Canonical has announced that its new Ubuntu mobile operating system will support the Galaxy Nexus and Nexus 4 on 21 February. The build will be a preview for developers to begin building on the SDK. 

On 21 February the folks at Canonical will make the software and installation guide available to make it easy for developers and enthusiasts to begin using the mobile operating system. Attendees at the Mobile World Congress 2013 can also have the software flashed to their Galaxy Nexus or Nexus 4 by the Canonical staff.

READ: Ubuntu phone pictures and hands-on

"Developers who have experience bringing up phone environments will find it relatively easy to port Ubuntu to current handsets," said Pat McGowan, who leads the integration effort that produced the images being released. "We look forward to adding support for additional devices for everyday testing and experimentation." 

This month, Canonical founder Mark Shuttleworth announced the first Ubuntu smartphones will hit the mass market in October.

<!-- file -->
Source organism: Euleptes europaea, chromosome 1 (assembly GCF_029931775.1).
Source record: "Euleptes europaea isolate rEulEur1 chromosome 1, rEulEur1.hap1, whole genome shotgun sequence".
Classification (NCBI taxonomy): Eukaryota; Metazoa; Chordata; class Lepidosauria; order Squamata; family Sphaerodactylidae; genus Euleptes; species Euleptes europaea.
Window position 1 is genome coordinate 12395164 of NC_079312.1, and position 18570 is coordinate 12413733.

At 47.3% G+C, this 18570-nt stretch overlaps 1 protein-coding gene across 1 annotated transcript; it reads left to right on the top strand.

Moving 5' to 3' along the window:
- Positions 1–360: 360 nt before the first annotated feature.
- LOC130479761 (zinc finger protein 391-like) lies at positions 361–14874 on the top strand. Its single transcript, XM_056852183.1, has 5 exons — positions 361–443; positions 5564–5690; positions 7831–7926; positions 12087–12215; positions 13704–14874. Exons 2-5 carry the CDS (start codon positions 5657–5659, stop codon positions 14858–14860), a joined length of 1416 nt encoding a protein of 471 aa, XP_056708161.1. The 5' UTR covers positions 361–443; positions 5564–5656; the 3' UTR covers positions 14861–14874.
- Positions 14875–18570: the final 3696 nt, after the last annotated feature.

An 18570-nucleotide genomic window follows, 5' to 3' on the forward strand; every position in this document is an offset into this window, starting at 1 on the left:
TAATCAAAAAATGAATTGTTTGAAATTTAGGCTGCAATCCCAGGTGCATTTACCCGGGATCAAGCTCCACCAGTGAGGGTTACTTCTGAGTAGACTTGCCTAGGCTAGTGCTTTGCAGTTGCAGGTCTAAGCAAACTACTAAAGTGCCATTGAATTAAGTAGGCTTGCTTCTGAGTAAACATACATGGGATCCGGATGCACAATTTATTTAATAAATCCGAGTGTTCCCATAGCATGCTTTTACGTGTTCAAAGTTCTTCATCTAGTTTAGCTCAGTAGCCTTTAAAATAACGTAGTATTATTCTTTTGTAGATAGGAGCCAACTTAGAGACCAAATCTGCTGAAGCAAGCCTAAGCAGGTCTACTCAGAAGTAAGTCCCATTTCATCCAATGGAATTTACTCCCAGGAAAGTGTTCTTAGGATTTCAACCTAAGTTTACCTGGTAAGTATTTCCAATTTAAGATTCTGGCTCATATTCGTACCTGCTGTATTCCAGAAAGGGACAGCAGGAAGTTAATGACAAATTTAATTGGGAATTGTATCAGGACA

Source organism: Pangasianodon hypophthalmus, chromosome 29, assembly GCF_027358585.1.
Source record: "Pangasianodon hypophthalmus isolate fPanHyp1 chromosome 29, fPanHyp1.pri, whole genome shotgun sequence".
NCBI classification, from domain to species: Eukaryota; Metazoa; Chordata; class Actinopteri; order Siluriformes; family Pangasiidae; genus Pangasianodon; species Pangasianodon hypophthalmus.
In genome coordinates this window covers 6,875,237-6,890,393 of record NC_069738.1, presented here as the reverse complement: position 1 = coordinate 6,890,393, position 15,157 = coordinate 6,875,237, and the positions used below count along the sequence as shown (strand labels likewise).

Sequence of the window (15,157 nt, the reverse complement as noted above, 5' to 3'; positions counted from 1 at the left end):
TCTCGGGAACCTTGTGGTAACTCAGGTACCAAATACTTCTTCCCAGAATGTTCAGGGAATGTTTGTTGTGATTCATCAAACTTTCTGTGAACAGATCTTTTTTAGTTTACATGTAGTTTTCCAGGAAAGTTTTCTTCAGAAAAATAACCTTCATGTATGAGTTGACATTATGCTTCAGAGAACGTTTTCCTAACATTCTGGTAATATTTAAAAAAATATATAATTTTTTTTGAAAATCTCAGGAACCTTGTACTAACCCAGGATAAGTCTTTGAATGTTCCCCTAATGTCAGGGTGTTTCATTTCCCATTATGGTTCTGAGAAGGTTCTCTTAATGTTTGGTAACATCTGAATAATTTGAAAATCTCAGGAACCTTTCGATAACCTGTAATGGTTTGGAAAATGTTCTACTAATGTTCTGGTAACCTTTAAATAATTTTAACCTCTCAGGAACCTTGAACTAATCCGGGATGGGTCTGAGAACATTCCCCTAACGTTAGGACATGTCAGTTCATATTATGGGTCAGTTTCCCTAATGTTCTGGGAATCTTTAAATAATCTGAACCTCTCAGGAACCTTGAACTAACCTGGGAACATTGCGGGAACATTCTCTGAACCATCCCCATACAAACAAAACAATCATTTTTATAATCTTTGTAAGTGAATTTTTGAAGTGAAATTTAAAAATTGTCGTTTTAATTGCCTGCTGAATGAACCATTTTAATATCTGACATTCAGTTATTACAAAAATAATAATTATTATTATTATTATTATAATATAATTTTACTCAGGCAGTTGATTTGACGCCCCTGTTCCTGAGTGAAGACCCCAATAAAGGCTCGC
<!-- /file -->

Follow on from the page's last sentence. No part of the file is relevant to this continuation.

The “entry level” Ubuntu device is expected to run a 1GHz Cortex A9processor, 512MB – 1GB of RAM, 4-8GB eMMC + SD, and a multi-touch display. The high-end Ubuntu “superphone” calls for a Quad-core A9 or Intel Atom processor, 1GB of RAM minimum, multitouch and desktop convergence.

The Ubuntu phone UI is aimed at offering a simpler solution than Android and other mobile operating systems, according to the company. The lockscreen is more than just a barrier to the rest of the OS. You can unlock to any app you like, and navigation is reminiscent of the frame drags used in Windows 8's Modern UI and BlackBerry PlayBook tablets.

Pocket-lint will be live at Mobile World Congress 2013 to bring you more about the Ubuntu mobile operating system. - PAY MONTHLY PHONES The Samsung Galaxy S10+ is now available on EE who have been awarded the UK’s best network for the fifth year running. RootMetrics tested the four UK networks and EE was faster and more reliable than all of them, with better data performance. Their network has come a long way since they launched in 2012. Back then they had 11 UK cities covered by 4G. Today they cover most of the UK’s land mass, thanks to 19,000 state-of-the-art 4G sites. They’ve got faster, too – from 50Mbps to a maximum speed of 400Mbps. And they’re soon to experience even greater possibilities with the launch of 5G.

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